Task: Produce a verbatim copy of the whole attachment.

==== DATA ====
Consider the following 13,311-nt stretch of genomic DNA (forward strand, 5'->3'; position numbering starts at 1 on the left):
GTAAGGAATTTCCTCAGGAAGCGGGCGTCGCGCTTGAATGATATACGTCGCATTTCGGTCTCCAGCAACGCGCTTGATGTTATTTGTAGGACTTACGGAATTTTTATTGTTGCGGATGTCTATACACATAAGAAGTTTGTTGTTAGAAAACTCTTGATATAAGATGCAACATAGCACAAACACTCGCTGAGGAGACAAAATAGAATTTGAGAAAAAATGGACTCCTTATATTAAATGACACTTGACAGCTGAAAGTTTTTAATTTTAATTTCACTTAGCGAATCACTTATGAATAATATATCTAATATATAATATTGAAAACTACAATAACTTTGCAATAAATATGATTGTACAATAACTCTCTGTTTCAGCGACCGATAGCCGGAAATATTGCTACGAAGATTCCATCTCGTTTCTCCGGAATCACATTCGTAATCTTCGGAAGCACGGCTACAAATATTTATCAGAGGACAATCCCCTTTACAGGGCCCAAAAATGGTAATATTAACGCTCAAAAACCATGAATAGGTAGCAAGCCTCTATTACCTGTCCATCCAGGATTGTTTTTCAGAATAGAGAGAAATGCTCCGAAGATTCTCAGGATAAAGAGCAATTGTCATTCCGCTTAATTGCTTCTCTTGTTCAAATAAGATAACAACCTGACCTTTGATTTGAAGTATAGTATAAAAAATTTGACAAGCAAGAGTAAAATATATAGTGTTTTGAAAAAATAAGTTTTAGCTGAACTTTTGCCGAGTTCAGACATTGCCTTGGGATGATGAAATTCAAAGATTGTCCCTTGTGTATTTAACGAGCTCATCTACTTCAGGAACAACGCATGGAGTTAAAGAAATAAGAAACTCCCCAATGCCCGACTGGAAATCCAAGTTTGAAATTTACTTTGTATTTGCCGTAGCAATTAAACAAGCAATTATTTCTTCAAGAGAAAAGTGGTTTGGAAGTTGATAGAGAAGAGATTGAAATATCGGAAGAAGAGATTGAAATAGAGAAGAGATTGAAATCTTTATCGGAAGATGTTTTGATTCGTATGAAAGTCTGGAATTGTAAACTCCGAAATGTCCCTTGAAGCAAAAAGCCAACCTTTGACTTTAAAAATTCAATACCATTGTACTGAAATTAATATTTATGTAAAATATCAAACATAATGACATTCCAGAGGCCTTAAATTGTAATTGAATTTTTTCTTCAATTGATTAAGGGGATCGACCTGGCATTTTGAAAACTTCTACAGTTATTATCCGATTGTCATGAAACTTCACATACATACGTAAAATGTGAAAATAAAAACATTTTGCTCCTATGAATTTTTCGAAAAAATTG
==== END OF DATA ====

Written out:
Consider the following 13,311-nt stretch of genomic DNA (forward strand, 5'->3'; position numbering starts at 1 on the left):
GTAAGGAATTTCCTCAGGAAGCGGGCGTCGCGCTTGAATGATATACGTCGCATTTCGGTCTCCAGCAACGCGCTTGATGTTATTTGTAGGACTTACGGAATTTTTATTGTTGCGGATGTCTATACACATAAGAAGTTTGTTGTTAGAAAACTCTTGATATAAGATGCAACATAGCACAAACACTCGCTGAGGAGACAAAATAGAATTTGAGAAAAAATGGACTCCTTATATTAAATGACACTTGACAGCTGAAAGTTTTTAATTTTAATTTCACTTAGCGAATCACTTATGAATAATATATCTAATATATAATATTGAAAACTACAATAACTTTGCAATAAATATGATTGTACAATAACTCTCTGTTTCAGCGACCGATAGCCGGAAATATTGCTACGAAGATTCCATCTCGTTTCTCCGGAATCACATTCGTAATCTTCGGAAGCACGGCTACAAATATTTATCAGAGGACAATCCCCTTTACAGGGCCCAAAAATGGTAATATTAACGCTCAAAAACCATGAATAGGTAGCAAGCCTCTATTACCTGTCCATCCAGGATTGTTTTTCAGAATAGAGAGAAATGCTCCGAAGATTCTCAGGATAAAGAGCAATTGTCATTCCGCTTAATTGCTTCTCTTGTTCAAATAAGATAACAACCTGACCTTTGATTTGAAGTATAGTATAAAAAATTTGACAAGCAAGAGTAAAATATATAGTGTTTTGAAAAAATAAGTTTTAGCTGAACTTTTGCCGAGTTCAGACATTGCCTTGGGATGATGAAATTCAAAGATTGTCCCTTGTGTATTTAACGAGCTCATCTACTTCAGGAACAACGCATGGAGTTAAAGAAATAAGAAACTCCCCAATGCCCGACTGGAAATCCAAGTTTGAAATTTACTTTGTATTTGCCGTAGCAATTAAACAAGCAATTATTTCTTCAAGAGAAAAGTGGTTTGGAAGTTGATAGAGAAGAGATTGAAATATCGGAAGAAGAGATTGAAATAGAGAAGAGATTGAAATCTTTATCGGAAGATGTTTTGATTCGTATGAAAGTCTGGAATTGTAAACTCCGAAATGTCCCTTGAAGCAAAAAGCCAACCTTTGACTTTAAAAATTCAATACCATTGTACTGAAATTAATATTTATGTAAAATATCAAACATAATGACATTCCAGAGGCCTTAAATTGTAATTGAATTTTTTCTTCAATTGATTAAGGGGATCGACCTGGCATTTTGAAAACTTCTACAGTTATTATCCGATTGTCATGAAACTTCACATACATACGTAAAATGTGAAAATAAAAACATTTTGCTCCTATGAATTTTTCGAAAAAATTG